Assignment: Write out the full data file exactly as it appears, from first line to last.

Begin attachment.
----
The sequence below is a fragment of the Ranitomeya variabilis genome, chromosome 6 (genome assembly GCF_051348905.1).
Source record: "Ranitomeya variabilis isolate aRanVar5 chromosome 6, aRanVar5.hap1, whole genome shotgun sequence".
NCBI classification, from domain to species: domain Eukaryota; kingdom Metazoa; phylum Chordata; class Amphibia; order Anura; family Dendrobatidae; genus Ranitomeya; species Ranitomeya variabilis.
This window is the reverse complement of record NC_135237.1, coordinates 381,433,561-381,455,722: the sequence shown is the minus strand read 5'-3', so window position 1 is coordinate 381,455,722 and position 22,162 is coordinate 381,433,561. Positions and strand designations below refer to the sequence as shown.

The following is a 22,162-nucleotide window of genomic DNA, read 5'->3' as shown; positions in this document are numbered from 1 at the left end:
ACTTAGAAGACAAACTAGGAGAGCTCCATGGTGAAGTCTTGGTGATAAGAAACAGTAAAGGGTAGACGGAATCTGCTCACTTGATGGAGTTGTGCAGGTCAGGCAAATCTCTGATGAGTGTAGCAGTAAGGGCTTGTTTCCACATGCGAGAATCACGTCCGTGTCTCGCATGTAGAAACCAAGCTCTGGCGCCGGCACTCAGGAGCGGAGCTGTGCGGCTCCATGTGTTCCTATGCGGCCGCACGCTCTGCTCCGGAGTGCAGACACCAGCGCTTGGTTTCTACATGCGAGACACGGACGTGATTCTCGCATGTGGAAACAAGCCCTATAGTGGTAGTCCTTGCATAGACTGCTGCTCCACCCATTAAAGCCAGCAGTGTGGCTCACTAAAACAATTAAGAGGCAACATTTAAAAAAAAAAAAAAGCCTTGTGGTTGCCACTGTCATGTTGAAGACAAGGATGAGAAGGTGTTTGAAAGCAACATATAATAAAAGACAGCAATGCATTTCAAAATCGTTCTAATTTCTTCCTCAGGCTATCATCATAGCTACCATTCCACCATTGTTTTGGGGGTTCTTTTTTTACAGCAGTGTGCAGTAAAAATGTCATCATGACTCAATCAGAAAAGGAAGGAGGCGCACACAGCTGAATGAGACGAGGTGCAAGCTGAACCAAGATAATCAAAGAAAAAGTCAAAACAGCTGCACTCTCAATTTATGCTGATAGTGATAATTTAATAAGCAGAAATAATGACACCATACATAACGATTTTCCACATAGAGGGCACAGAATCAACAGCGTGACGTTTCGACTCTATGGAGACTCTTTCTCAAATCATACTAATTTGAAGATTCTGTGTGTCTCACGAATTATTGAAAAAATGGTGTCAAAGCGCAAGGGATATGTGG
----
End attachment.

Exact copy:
The sequence below is a fragment of the Ranitomeya variabilis genome, chromosome 6 (genome assembly GCF_051348905.1).
Source record: "Ranitomeya variabilis isolate aRanVar5 chromosome 6, aRanVar5.hap1, whole genome shotgun sequence".
NCBI classification, from domain to species: domain Eukaryota; kingdom Metazoa; phylum Chordata; class Amphibia; order Anura; family Dendrobatidae; genus Ranitomeya; species Ranitomeya variabilis.
This window is the reverse complement of record NC_135237.1, coordinates 381,433,561-381,455,722: the sequence shown is the minus strand read 5'-3', so window position 1 is coordinate 381,455,722 and position 22,162 is coordinate 381,433,561. Positions and strand designations below refer to the sequence as shown.

The following is a 22,162-nucleotide window of genomic DNA, read 5'->3' as shown; positions in this document are numbered from 1 at the left end:
ACTTAGAAGACAAACTAGGAGAGCTCCATGGTGAAGTCTTGGTGATAAGAAACAGTAAAGGGTAGACGGAATCTGCTCACTTGATGGAGTTGTGCAGGTCAGGCAAATCTCTGATGAGTGTAGCAGTAAGGGCTTGTTTCCACATGCGAGAATCACGTCCGTGTCTCGCATGTAGAAACCAAGCTCTGGCGCCGGCACTCAGGAGCGGAGCTGTGCGGCTCCATGTGTTCCTATGCGGCCGCACGCTCTGCTCCGGAGTGCAGACACCAGCGCTTGGTTTCTACATGCGAGACACGGACGTGATTCTCGCATGTGGAAACAAGCCCTATAGTGGTAGTCCTTGCATAGACTGCTGCTCCACCCATTAAAGCCAGCAGTGTGGCTCACTAAAACAATTAAGAGGCAACATTTAAAAAAAAAAAAAAGCCTTGTGGTTGCCACTGTCATGTTGAAGACAAGGATGAGAAGGTGTTTGAAAGCAACATATAATAAAAGACAGCAATGCATTTCAAAATCGTTCTAATTTCTTCCTCAGGCTATCATCATAGCTACCATTCCACCATTGTTTTGGGGGTTCTTTTTTTACAGCAGTGTGCAGTAAAAATGTCATCATGACTCAATCAGAAAAGGAAGGAGGCGCACACAGCTGAATGAGACGAGGTGCAAGCTGAACCAAGATAATCAAAGAAAAAGTCAAAACAGCTGCACTCTCAATTTATGCTGATAGTGATAATTTAATAAGCAGAAATAATGACACCATACATAACGATTTTCCACATAGAGGGCACAGAATCAACAGCGTGACGTTTCGACTCTATGGAGACTCTTTCTCAAATCATACTAATTTGAAGATTCTGTGTGTCTCACGAATTATTGAAAAAATGGTGTCAAAGCGCAAGGGATATGTGG